For all the tales of scientists and snowbirds, frontliners and queue-jumpers, deliverers and delinquents, every stay-at-homer knows, deep down, who the main character is in their pandemic story.
No, you have abjectly not been the lead in your own quarantine show. Your partner? Your roommate? Your kids? Your loud neighbours? Your new-found, Zoom-background-enhancing plant friends? These are but supporting actors.
We all know who the real star is: your pet.
For your dog, these are the glory days. If there used to be other sorts of days, when you left the house for ungodly hours at a time, when she could not rest her chin on your knee at any moment, she has wiped them from her short memory.
The rare occasions when her human “goes on an errand” or “attends an outdoor gathering” raise serious alarm bells. Obviously, your prolonged departure—more than five whole minutes now—indicates you have passed away from this world, never to return. Let the grieving process begin, one baleful howl at a time.
All is forgiven upon your return, because never has a pup experienced such a wealth of attention. Excuse me, you can play in the middle of the day? Wait, you’re free for another walk? Can I have another treat? Can I? Can I? Never has a pooch ever experienced such bliss.
Now that you share a prison, your cat has seized every opportunity to bend you to his will or, as he sees it, enforce the correct way of things. Daily activities such as “working remotely,” “being on the phone” or “doing exercise” cannot compete with his affections. (It turns out the space beneath a downward dog is particularly comfortable.) No, you are not authorized to remove him from any of his favourite spots. As a fully fledged member of the household, he will be taking up an entire couch cushion, thanks. A “cat bed”? How dare you. But also, how dare you remove it; it is pretty cozy.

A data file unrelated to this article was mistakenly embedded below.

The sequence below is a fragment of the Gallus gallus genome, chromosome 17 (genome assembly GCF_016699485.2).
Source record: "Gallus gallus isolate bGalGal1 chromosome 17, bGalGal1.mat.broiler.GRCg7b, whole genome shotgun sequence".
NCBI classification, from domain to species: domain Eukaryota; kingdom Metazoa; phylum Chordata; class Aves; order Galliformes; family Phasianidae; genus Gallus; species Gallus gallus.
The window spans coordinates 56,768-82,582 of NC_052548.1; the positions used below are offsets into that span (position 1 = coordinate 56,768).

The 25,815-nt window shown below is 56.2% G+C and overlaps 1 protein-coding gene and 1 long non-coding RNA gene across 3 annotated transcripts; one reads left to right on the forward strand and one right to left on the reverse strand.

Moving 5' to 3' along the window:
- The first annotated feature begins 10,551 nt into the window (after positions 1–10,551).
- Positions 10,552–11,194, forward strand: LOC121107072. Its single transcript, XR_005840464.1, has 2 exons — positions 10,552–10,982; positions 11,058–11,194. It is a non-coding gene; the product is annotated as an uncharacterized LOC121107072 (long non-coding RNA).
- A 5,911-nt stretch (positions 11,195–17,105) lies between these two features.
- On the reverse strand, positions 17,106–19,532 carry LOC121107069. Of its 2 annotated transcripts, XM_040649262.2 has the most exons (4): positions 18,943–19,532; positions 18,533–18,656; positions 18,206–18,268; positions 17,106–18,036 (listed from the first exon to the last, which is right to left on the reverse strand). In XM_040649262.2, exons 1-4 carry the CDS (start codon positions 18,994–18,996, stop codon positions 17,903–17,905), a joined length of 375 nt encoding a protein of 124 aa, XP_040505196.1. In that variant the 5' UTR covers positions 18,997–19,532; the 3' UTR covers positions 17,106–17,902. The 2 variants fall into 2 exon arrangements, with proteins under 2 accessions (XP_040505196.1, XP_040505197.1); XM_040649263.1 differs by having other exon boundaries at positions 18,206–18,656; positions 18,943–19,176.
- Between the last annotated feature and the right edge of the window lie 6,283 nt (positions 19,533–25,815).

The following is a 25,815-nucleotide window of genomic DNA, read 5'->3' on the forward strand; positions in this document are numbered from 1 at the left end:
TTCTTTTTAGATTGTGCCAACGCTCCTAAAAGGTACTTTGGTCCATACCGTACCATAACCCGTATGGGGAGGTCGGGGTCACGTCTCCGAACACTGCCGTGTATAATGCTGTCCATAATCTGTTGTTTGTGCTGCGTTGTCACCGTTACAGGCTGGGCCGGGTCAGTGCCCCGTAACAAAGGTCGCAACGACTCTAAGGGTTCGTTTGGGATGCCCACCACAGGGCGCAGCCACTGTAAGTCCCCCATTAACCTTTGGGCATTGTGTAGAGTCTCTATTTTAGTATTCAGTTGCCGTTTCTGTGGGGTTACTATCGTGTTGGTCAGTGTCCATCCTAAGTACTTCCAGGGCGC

Your feline must approve any departures from the room, so that he may accompany and monitor you. You may without notice be summoned to open the outside door, so that he may position himself on the threshold, two feet inside, two feet outside, and contemplate life. Yes, it is imperative that your warm lap and warm keyboard remain available for sitting at any time. Yes, he will keep trying to eat the plant—even after you unforgivably moved it to higher ground. And, oh yes, he has been practising his vocal skills in the quiet of night. So nice of you to notice.
You may have joined thousands of your fellow citizens in adopting a furry companion during the pandemic, to stave off loneliness and add joy to your day-to-day. Or maybe your critter was already a long-standing member of the family. Either way, one thing’s for sure: during a time of so much monotony, stir-craziness, grief and boredom, they couldn’t be happier to have you wrapped around their little paw.
This profile appeared in the April 2021 issue of Maclean’s, where we gave our magazine over to a 22,000-word special report, “Year One: The untold story of the pandemic in Canada.” Read that whole story, and learn why we did it.